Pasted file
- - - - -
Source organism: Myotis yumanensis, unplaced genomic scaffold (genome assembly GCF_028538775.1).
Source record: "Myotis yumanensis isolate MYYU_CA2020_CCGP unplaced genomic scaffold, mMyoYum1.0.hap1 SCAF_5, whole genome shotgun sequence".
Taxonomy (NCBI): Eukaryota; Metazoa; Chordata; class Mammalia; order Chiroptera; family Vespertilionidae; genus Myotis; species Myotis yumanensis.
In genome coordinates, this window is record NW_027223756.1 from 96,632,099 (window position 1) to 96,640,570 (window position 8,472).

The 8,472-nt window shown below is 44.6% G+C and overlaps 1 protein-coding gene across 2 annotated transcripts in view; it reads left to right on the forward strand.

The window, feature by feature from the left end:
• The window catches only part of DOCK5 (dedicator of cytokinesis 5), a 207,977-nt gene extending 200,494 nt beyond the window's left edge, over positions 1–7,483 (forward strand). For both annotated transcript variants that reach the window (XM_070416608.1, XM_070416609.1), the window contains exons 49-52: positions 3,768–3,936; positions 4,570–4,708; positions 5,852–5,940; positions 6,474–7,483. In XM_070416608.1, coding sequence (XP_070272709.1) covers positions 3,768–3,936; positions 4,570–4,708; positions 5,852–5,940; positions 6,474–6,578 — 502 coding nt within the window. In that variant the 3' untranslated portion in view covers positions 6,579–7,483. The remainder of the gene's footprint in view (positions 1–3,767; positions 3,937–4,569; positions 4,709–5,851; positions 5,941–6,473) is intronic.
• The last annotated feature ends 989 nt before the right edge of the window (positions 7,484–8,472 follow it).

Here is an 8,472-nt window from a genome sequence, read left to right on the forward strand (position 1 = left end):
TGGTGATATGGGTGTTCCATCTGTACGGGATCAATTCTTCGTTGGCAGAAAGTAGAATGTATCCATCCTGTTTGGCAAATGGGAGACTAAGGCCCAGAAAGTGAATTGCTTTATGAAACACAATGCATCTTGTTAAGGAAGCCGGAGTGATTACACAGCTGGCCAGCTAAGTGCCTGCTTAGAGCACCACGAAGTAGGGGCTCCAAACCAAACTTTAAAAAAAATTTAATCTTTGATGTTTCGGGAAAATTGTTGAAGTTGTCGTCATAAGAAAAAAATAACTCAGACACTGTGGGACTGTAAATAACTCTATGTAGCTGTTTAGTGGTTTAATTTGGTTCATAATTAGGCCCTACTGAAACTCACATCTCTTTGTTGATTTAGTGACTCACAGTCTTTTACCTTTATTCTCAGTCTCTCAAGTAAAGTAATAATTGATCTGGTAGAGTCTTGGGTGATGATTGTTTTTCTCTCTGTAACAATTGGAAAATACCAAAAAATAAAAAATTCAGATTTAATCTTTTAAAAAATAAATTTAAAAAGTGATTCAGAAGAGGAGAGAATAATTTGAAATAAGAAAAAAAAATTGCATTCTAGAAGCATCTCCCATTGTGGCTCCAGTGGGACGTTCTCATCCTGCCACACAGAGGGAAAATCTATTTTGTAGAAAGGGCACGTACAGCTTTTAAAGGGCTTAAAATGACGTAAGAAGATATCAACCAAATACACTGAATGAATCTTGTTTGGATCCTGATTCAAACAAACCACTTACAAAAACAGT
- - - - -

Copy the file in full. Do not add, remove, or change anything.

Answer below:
Source organism: Myotis yumanensis, unplaced genomic scaffold (genome assembly GCF_028538775.1).
Source record: "Myotis yumanensis isolate MYYU_CA2020_CCGP unplaced genomic scaffold, mMyoYum1.0.hap1 SCAF_5, whole genome shotgun sequence".
Taxonomy (NCBI): Eukaryota; Metazoa; Chordata; class Mammalia; order Chiroptera; family Vespertilionidae; genus Myotis; species Myotis yumanensis.
In genome coordinates, this window is record NW_027223756.1 from 96,632,099 (window position 1) to 96,640,570 (window position 8,472).

The 8,472-nt window shown below is 44.6% G+C and overlaps 1 protein-coding gene across 2 annotated transcripts in view; it reads left to right on the forward strand.

The window, feature by feature from the left end:
• The window catches only part of DOCK5 (dedicator of cytokinesis 5), a 207,977-nt gene extending 200,494 nt beyond the window's left edge, over positions 1–7,483 (forward strand). For both annotated transcript variants that reach the window (XM_070416608.1, XM_070416609.1), the window contains exons 49-52: positions 3,768–3,936; positions 4,570–4,708; positions 5,852–5,940; positions 6,474–7,483. In XM_070416608.1, coding sequence (XP_070272709.1) covers positions 3,768–3,936; positions 4,570–4,708; positions 5,852–5,940; positions 6,474–6,578 — 502 coding nt within the window. In that variant the 3' untranslated portion in view covers positions 6,579–7,483. The remainder of the gene's footprint in view (positions 1–3,767; positions 3,937–4,569; positions 4,709–5,851; positions 5,941–6,473) is intronic.
• The last annotated feature ends 989 nt before the right edge of the window (positions 7,484–8,472 follow it).

Here is an 8,472-nt window from a genome sequence, read left to right on the forward strand (position 1 = left end):
TGGTGATATGGGTGTTCCATCTGTACGGGATCAATTCTTCGTTGGCAGAAAGTAGAATGTATCCATCCTGTTTGGCAAATGGGAGACTAAGGCCCAGAAAGTGAATTGCTTTATGAAACACAATGCATCTTGTTAAGGAAGCCGGAGTGATTACACAGCTGGCCAGCTAAGTGCCTGCTTAGAGCACCACGAAGTAGGGGCTCCAAACCAAACTTTAAAAAAAATTTAATCTTTGATGTTTCGGGAAAATTGTTGAAGTTGTCGTCATAAGAAAAAAATAACTCAGACACTGTGGGACTGTAAATAACTCTATGTAGCTGTTTAGTGGTTTAATTTGGTTCATAATTAGGCCCTACTGAAACTCACATCTCTTTGTTGATTTAGTGACTCACAGTCTTTTACCTTTATTCTCAGTCTCTCAAGTAAAGTAATAATTGATCTGGTAGAGTCTTGGGTGATGATTGTTTTTCTCTCTGTAACAATTGGAAAATACCAAAAAATAAAAAATTCAGATTTAATCTTTTAAAAAATAAATTTAAAAAGTGATTCAGAAGAGGAGAGAATAATTTGAAATAAGAAAAAAAAATTGCATTCTAGAAGCATCTCCCATTGTGGCTCCAGTGGGACGTTCTCATCCTGCCACACAGAGGGAAAATCTATTTTGTAGAAAGGGCACGTACAGCTTTTAAAGGGCTTAAAATGACGTAAGAAGATATCAACCAAATACACTGAATGAATCTTGTTTGGATCCTGATTCAAACAAACCACTTACAAAAACAGT